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Commoditization and the Public Sphere
02 April, 2018, Prabhat Patnaik
The distinction between the sphere of market and the sphere of public discourse remains central to liberalism. But under capitalism, the public sphere becomes untenable due its “spontaneous” destruction by the markets’ immanent tendency towards commoditization, as we are witnessing everywhere today. In such a world, a fight towards democracy is itself a means of advancing the struggle for socialism.
The Importance of Dissatisfaction
17 March, 2018, Prabhat Patnaik
The first step to overthrowing an oppressive system is “epistemic exteriority” or visualizing an alternative system outside of the existing one. But neo-liberal capitalism has been remarkably successful in thwarting such visualization, by proposing “epistemic closure” as an essential component of development.
The UGC Directive on Autonomous Colleges
12 March, 2018, Prabhat Patnaik
Higher education in India is facing a twin danger of commoditization and communalization under the globalized capital today. This tendency is fueled further by the UGC directive that combines commoditization with a push towards centralization that is rampant under the Modi government.
The Tripura Election Verdict
07 March, 2018, Prabhat Patnaik
The Tripura reverse brings out the fact that it is exceedingly difficult for an opposition party, that has an incumbent government in any state to withstand the onslaught of the BJP, and in between states the one anti-BJP opposition force is different and scattered. For the Left it means a fight for survival.
The Destruction of a University
28 February, 2018, Jayati Ghosh
The Jawaharlal Nehru University administration has, in the past two years, undermined the norms and conventions that have established it as a premier institution of higher learning in India.
The Politics of being a Dalit Woman
22 January, 2018, Jayati Ghosh
To deal with the political and economic marginalisation of Dalit women, it is necessary to recognise the significant differences among them not only according to socio-economic context, degree of education and occupation but also by subcaste.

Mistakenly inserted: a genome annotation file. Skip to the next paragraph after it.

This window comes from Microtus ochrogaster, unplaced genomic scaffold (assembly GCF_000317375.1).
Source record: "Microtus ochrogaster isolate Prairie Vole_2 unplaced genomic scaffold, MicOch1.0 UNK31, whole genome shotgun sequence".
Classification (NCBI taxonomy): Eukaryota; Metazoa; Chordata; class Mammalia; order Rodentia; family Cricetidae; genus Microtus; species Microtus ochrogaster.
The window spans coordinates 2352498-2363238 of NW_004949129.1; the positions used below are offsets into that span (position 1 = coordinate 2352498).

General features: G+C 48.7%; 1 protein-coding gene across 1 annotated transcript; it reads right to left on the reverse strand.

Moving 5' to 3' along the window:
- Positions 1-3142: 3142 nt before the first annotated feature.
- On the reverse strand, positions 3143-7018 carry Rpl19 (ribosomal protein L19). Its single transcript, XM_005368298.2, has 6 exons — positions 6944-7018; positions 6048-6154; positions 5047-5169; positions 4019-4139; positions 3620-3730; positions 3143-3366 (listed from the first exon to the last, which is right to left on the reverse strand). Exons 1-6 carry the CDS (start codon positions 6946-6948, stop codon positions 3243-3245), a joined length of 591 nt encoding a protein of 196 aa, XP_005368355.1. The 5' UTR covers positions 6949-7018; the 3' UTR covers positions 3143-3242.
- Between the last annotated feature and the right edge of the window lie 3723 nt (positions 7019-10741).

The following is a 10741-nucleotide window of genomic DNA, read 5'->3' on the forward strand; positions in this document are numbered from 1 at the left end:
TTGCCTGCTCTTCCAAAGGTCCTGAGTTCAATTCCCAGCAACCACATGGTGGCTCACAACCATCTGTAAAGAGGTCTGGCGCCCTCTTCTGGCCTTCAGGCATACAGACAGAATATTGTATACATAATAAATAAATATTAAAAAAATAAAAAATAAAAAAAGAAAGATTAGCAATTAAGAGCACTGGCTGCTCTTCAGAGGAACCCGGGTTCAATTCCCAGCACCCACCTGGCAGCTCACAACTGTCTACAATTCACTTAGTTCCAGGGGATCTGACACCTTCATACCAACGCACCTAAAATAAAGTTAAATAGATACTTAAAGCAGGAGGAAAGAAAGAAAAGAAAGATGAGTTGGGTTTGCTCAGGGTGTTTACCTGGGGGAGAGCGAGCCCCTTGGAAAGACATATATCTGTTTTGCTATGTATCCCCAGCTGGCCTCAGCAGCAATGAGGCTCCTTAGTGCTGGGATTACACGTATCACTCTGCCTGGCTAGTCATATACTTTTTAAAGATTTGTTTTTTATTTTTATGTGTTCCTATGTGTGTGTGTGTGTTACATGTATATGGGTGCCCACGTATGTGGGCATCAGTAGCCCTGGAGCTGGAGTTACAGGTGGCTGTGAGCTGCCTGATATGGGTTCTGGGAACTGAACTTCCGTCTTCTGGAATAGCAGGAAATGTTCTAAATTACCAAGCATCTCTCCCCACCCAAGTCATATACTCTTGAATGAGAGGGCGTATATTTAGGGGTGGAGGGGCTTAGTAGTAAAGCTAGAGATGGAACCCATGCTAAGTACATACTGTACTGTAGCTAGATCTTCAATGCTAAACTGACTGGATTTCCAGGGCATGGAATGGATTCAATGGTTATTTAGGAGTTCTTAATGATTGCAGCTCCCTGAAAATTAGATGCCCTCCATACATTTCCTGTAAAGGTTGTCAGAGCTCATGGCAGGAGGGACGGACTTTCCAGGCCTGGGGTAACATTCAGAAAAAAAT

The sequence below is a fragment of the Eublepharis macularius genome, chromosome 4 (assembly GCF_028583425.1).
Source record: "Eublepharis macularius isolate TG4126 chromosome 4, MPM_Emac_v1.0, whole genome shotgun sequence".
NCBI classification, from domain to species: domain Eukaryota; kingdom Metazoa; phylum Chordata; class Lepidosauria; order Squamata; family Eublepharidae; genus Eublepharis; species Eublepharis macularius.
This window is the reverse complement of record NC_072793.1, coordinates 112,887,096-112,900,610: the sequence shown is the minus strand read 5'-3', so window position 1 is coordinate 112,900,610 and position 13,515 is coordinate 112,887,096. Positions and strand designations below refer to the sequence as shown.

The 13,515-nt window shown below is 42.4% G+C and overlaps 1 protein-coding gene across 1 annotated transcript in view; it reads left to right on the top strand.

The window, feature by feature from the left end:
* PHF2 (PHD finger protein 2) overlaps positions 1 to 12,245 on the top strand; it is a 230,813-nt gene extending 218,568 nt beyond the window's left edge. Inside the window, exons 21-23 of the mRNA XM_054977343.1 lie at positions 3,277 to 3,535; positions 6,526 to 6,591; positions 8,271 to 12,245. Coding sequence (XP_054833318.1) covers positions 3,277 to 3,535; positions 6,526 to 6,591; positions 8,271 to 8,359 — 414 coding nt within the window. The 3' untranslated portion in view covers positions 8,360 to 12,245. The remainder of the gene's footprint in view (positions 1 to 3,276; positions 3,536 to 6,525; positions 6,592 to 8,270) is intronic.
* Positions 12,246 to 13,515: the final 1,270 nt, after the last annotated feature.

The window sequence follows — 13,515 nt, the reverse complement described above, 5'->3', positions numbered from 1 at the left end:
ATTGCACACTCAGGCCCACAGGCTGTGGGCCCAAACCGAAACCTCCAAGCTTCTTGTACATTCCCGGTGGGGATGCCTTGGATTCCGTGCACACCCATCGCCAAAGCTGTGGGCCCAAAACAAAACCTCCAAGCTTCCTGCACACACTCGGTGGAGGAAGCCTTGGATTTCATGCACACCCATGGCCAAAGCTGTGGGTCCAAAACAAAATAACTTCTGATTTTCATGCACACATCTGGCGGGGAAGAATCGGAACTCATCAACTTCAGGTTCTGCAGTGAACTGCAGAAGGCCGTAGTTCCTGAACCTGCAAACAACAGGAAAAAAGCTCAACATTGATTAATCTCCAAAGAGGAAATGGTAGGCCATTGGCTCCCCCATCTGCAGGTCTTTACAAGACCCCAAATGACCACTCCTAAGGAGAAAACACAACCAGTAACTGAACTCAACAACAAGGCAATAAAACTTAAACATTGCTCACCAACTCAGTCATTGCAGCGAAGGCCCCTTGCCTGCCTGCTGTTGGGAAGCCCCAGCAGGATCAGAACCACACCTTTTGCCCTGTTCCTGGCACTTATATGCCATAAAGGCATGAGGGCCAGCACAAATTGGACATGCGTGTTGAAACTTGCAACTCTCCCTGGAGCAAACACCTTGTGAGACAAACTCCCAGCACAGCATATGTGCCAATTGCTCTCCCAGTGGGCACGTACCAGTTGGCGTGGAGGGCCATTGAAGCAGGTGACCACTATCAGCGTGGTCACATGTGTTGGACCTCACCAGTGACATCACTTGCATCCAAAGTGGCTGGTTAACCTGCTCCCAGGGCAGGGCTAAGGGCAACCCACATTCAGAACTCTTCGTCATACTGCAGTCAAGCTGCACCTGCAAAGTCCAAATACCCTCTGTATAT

Destroying our Wetlands
10 January, 2018, Jayati Ghosh
The specific rules for wetlands framed in 2010 have remained only on paper and do not seem to be able to stop proscribed activities in such areas, with even a five-star hotel being constructed on one in Udaipur.
The Problem with the Indian Left
27 December, 2017, Prabhat Patnaik
The current problem with the Indian Left, and in this term I include all sections of the Left, from the so-called "parliamentary Left" to the so-called "revolutionary Left", is in my view, its lack of appreciation of the dialectics between "reform" and "revolution".
The Obscenity of Hunger Deaths
22 December, 2017, Jayati Ghosh
There is no doubt that human life is cheap in India, perhaps more so now than ever before. The attacks, atrocities and killings of people from minorities and marginalised groups that have now become so common are particularly appalling because they reflect a culture of impunity.
Moody's Upgrade
20 November, 2017, Prabhat Patnaik
The slight upgrade of India’s credit worthiness by Moody, that equates finance with nation, is being celebrated by the media as a mark of Modi’s success, but the criteria it has used to judge are in actuality open assaults by the government on the working population. To transcend such neo-liberal capitalism, the wrongness of this criteria must be understood first.
Neo-Liberal Capitalism and its Crisis
24 October, 2017, Prabhat Patnaik
Neo-liberal capitalism is marked by the hegemony of international finance capital which has many consequences, among which is the alarming upsurge of fascism, differing markedly from the fascism of the 1930s.